Mending Wall

Something there is that doesn't love a wall, 
That sends the frozen-ground-swell under it, 
And spills the upper boulders in the sun, 
And makes gaps even two can pass abreast. 
The work of hunters is another thing: 
I have come after them and made repair
Where they have left not one stone on a stone, 
But they would have the rabbit out of hiding, 
To please the yelping dogs. The gaps I mean, 
No one has seen them made or heard them made, 
But at spring mending-time we find them there. 
I let my neighbor know beyond the hill; 
And on a day we meet to walk the line
And set the wall between us once again. 
We keep the wall between us as we go. 
To each the boulders that have fallen to each. 
And some are loaves and some so nearly balls
We have to use a spell to make them balance: 
'Stay where you are until our backs are turned!' 
We wear our fingers rough with handling them. 
Oh, just another kind of out-door game, 
One on a side. It comes to little more: 
There where it is we do not need the wall: 
He is all pine and I am apple orchard. 
My apple trees will never get across
And eat the cones under his pines, I tell him. 
He only says, 'Good fences make good neighbors'. 
Spring is the mischief in me, and I wonder
If I could put a notion in his head: 
'Why do they make good neighbors? Isn't it
Where there are cows? 
But here there are no cows. 
Before I built a wall I'd ask to know
What I was walling in or walling out, 
And to whom I was like to give offence. 
Something there is that doesn't love a wall, 
That wants it down.' I could say 'Elves' to him, 
But it's not elves exactly, and I'd rather
He said it for himself. I see him there
Bringing a stone grasped firmly by the top
In each hand, like an old-stone savage armed. 
He moves in darkness as it seems to me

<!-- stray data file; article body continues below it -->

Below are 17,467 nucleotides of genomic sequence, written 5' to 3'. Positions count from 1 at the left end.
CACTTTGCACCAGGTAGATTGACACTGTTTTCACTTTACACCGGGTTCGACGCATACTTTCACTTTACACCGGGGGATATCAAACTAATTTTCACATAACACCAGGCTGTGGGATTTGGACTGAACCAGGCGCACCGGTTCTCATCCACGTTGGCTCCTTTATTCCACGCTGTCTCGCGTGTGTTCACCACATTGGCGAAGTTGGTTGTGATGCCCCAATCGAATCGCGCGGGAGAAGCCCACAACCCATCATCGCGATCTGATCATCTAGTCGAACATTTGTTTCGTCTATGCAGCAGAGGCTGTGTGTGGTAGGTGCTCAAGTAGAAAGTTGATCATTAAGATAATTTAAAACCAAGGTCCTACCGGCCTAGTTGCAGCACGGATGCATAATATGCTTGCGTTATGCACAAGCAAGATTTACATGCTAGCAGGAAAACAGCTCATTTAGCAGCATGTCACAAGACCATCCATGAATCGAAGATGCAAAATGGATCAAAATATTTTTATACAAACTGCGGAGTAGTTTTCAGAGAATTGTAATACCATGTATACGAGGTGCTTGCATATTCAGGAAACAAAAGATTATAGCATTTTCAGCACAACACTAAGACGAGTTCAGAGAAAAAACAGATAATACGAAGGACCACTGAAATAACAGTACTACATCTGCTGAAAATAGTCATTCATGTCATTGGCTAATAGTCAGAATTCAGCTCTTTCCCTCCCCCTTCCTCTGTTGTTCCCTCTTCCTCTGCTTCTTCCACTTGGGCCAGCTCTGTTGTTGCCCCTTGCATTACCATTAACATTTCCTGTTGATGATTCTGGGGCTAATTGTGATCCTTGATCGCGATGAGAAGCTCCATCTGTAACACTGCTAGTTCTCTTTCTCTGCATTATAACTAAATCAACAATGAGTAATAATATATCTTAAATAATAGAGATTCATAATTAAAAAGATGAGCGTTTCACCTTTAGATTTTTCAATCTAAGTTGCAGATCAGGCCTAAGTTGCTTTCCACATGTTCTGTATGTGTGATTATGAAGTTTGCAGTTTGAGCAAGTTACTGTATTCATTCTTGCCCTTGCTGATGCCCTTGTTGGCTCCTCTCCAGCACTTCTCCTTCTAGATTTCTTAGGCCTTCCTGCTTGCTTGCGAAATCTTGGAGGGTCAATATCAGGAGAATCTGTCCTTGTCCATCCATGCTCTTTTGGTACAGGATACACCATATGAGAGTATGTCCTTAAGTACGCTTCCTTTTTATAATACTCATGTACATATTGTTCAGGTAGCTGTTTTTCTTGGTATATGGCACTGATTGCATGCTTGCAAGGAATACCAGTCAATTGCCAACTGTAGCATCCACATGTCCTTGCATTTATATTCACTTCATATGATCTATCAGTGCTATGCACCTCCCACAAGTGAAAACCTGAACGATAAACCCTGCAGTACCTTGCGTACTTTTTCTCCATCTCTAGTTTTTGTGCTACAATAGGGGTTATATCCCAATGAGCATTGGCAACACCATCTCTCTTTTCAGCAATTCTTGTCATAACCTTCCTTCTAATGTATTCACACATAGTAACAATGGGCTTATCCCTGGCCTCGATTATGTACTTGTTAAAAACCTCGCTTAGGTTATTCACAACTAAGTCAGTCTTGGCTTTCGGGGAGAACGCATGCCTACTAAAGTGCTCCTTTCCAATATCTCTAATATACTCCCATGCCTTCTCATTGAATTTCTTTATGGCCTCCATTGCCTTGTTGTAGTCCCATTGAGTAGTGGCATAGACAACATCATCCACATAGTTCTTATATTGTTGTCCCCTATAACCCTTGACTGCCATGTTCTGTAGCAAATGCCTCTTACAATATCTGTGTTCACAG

Not of woods only and the shade of trees. 
He will not go behind his father's saying, 
And he likes having thought of it so well
He says again, "Good fences make good neighbors." 

Robert Frost


About the Poem
This Frost poem served as the cover page for our YE 2001 report. It would be an almost literal description of our work if it were titled, Mending Policy Text, and told a much longer and less peaceful story of a broker whose land is surrounded by four stone walls, each maintained respectively by cooperative work every day with an insured Seller to the North, the insured's Buyer to the South, the Seller's Bank to the East and an Insurer off to the West. 

"The gaps (in understanding) I mean, No one has seen them made or heard them made, but at (monthly reporting-time, or renewal time, or) spring mending-time we find them there...." "...We wear our fingers rough with handling them (our customers problems and questions)..." And we help everyone to get along in this, "...kind of out-door game...", though "...some (of the rules) are loaves and some (of the particular expectations of the parties) so nearly balls, we have to use a spell to make them balance..." 

"...Good (policy text) makes good neighbours...", to be sure. But just as in the poem, neither the mechanics of policy maintenance , nor the psychology, nor the intellectual traditions behind what we do -- never mind the things we do to repair the carelessness of those who aim, "...to please the yelping dogs..." -- are as straightforward and as simple as they may appear to those (not responsible for a policy) who own "...all pine..." or "...all apple...", where "...there are no cows..." 

Frost was said to have been a splendid teacher and a rather inattentive farmer. He would have been a fine broker had he chosen, but we would all have been poorer for that choice.